I am thinking that your hand issue is perhaps secondary. The catalyst to the hand issue is the horse getting off center, perhaps the main issue is your balance in front of the fence. IE: you get out of balance and inadvertently ask the horse to move to one side or the other in front of the fence and then the correction or recovery with the hand becomes an issue.

                      If I were your trainer I would have you ride with no hands to try to determine the root of the issue; is it a balance issue with your body, your leg, or with you using your hands for balance in front of the fence, then try to correct the initial problem.

                      I would also work on getting you to learn to funnel the horse with the leg and to learn to "support" that leg with balanced hands. The hands are a guide that balances through further communication what it is that you are asking with the leg.

                      Grabbing mane etc. is a good idea, but if it is a hand balance issue that is the cause of the problem to begin with you are still going to have a horse that gets off center in front of the fence. Try opening the direct rein and supporting with the indirect rein as a temporary fix or until you can determine that it is indeed only a hand issue, not a balance issue.

                      Comment


                      • #12
                        This isn't addressing the hands issue- but if the shoulder is going right and you pull the left rein, you are allowing the horse to go right. The horse follows his shoulders, not his nose.

                        Practice circles and turns from your outside rein and leg ONLY. All the inside rein is good for is opening to ask for inside flexion. Really, your legs and a supporting outside rein should do most of the work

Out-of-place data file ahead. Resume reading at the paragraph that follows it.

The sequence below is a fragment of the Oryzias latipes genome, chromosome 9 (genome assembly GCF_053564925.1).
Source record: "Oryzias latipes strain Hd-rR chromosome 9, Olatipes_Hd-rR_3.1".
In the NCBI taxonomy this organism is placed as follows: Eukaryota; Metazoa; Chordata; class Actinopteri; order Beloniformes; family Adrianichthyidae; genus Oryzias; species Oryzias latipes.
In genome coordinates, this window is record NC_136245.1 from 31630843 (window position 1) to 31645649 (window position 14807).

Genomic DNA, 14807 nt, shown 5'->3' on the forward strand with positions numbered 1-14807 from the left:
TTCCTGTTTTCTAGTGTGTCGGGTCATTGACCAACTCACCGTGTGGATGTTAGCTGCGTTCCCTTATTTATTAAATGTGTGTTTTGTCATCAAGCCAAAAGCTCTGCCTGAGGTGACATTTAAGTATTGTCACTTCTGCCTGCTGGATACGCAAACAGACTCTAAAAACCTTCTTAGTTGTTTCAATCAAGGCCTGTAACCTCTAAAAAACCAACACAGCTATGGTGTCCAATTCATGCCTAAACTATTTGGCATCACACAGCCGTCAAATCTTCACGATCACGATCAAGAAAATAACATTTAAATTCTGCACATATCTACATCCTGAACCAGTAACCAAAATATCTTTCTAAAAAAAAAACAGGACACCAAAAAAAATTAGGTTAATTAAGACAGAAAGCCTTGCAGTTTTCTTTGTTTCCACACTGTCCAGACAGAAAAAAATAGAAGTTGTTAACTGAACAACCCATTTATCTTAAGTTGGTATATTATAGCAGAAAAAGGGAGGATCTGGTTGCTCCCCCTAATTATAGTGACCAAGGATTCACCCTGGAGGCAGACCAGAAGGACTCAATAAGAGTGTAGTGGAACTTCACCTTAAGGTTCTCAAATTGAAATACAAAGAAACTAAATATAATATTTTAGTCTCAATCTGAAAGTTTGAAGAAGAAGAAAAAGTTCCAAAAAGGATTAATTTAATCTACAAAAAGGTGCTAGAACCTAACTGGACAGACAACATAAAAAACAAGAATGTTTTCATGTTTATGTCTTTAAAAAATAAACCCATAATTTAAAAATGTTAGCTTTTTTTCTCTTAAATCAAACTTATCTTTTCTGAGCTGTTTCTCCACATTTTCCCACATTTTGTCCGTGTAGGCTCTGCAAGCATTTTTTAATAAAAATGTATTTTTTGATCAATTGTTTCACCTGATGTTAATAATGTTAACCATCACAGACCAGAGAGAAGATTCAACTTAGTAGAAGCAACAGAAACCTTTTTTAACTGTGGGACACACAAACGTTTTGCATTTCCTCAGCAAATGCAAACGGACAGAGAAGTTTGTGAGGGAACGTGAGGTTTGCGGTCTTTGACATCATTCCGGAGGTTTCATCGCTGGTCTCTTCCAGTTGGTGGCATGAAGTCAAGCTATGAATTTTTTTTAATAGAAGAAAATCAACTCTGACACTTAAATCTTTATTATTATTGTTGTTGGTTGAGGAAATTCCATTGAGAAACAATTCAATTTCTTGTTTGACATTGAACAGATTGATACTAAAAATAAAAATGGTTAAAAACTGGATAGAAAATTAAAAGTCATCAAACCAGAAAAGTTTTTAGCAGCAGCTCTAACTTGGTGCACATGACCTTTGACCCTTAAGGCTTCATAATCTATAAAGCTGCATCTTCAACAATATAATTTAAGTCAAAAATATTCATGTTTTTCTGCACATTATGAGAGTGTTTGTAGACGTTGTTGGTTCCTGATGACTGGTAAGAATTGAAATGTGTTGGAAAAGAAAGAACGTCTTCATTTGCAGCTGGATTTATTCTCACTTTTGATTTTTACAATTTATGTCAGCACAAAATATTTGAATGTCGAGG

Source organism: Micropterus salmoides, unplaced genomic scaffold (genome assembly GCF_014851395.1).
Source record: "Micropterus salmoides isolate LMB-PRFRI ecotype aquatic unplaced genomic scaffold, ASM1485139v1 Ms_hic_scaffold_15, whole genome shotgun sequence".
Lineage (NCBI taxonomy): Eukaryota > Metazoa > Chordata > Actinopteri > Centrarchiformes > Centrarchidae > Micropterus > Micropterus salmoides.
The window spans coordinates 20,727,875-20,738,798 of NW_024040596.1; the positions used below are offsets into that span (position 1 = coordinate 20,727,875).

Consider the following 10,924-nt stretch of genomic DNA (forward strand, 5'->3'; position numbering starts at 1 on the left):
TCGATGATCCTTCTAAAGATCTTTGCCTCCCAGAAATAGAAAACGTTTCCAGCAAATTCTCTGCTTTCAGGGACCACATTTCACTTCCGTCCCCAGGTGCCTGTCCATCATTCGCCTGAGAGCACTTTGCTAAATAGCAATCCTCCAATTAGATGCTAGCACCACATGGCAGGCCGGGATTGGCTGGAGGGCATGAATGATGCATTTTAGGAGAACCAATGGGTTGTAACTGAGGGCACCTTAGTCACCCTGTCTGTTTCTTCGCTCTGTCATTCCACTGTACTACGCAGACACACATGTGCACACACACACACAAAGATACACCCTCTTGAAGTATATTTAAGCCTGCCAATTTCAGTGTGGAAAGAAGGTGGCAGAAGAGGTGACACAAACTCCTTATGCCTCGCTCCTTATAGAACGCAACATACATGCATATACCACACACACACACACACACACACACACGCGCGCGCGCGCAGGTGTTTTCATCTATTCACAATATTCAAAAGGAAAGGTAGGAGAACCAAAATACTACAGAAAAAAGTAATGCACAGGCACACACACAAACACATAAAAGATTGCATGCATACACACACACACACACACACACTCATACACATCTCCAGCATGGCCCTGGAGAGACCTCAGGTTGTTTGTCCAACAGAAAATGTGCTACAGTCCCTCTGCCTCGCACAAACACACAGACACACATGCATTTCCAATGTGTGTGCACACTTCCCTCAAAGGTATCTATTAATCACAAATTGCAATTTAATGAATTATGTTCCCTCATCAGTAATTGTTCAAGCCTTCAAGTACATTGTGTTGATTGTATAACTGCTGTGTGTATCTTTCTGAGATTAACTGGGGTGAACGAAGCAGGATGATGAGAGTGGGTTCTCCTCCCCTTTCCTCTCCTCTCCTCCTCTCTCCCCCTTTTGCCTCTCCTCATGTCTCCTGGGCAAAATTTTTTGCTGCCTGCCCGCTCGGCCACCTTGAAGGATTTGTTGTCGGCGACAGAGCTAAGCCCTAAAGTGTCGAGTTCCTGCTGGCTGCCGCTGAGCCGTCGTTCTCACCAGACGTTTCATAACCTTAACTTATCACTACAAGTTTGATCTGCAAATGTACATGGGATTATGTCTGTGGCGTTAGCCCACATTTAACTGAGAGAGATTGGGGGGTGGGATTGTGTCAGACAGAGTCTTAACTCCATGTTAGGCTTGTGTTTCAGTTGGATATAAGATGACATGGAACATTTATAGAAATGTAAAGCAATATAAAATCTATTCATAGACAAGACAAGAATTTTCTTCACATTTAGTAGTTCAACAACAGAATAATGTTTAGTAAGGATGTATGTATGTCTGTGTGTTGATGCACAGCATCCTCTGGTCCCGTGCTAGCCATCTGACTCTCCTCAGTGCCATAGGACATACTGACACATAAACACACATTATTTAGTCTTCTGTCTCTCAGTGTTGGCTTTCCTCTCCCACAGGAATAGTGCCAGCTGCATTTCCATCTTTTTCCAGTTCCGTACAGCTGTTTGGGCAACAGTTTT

And the reason I know this......my young horse literally will BOLT through his right shoulder when he gets a chance. I had to learn the hard way to keep my outside leg ON and not overbend him with the inside rein. He still tries to do this sometimes, but I counter act it with strong outside aids. (He actually does it after the fence- lands and then throws himself to the right)

                        ETA: One thing to try would be to drop the fence down to just a pole, and practice first at the walk keeping the horse straight. Then move to an xrail when she is going straight over the pole, etc. This will help with muscle memory. Forward is the key to straight also, so if the horse is getting behind your leg and wiggly, fix it with some flatwork for a few minutes and then re-approach the fence.

                        Good luck, I have some of the same issues jumping so I feel ya!
                        Last edited by leahandpie; Apr. 6, 2012, 07:38 AM. Reason: Added
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                        • #13
                          I tended to get a little "handsy" with my young jumper, and the best thing I found to correct the problem was to use my hands as a "funnel." By that I mean funneling the horse between my legs, through to my hands, and over the fence. I normally spread my hands a bit so the funnel affect was emphasized. I really had to become a "thinking" rider to break the habit... no more just "going with it;" I had to think through every part of every motion I made.